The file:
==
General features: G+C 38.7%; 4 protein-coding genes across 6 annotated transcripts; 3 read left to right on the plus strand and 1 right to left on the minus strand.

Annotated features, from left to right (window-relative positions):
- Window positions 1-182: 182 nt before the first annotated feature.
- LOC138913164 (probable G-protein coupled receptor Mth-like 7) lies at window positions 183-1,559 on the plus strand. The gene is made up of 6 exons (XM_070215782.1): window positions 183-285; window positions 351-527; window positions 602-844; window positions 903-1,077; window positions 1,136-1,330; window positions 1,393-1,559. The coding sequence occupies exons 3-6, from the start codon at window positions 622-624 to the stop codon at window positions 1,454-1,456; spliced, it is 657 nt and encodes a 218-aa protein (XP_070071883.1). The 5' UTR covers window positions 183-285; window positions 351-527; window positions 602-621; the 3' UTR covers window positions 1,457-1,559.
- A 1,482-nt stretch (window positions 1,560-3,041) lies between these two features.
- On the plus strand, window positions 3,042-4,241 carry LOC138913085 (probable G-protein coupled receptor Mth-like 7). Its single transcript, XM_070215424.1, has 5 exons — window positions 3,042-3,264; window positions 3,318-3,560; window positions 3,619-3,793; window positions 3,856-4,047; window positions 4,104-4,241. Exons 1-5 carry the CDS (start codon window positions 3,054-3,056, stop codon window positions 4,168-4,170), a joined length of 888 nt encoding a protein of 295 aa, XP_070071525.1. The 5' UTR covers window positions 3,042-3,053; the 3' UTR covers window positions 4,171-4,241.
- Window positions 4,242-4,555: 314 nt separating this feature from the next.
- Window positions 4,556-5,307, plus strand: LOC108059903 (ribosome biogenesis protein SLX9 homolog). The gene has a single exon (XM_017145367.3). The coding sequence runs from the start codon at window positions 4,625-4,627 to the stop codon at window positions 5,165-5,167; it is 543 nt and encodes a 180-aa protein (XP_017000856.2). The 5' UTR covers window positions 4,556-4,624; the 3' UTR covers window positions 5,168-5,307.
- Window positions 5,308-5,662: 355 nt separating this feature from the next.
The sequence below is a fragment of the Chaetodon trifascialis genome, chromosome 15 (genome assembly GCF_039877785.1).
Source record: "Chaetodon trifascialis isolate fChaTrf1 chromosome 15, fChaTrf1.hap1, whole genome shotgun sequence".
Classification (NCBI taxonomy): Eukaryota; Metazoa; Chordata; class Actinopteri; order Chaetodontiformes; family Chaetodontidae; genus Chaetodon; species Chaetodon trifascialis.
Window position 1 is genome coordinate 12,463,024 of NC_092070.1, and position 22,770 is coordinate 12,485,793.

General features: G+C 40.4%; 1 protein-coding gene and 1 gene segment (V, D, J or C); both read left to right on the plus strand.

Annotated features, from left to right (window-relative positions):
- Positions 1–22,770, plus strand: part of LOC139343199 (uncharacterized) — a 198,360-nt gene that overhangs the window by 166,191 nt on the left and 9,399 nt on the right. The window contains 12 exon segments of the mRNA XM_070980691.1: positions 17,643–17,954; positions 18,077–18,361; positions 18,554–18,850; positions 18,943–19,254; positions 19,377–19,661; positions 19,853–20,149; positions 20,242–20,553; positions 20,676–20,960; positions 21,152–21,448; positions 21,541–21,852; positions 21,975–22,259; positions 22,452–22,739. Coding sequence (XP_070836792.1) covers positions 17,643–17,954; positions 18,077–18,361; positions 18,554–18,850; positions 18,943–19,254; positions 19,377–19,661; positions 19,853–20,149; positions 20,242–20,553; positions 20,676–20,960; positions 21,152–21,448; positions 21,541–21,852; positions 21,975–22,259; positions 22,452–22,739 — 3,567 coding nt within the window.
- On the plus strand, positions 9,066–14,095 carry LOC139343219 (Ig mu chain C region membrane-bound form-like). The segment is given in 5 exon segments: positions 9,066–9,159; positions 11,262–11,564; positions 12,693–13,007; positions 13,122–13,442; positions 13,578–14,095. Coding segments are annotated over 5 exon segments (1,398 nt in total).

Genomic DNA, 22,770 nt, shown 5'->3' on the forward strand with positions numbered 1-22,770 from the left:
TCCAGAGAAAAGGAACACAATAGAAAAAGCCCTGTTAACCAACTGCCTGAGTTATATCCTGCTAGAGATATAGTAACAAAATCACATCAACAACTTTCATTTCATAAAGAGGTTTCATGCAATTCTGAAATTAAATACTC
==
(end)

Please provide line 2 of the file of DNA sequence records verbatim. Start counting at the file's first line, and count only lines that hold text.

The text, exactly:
Annotated features, from left to right (window-relative positions):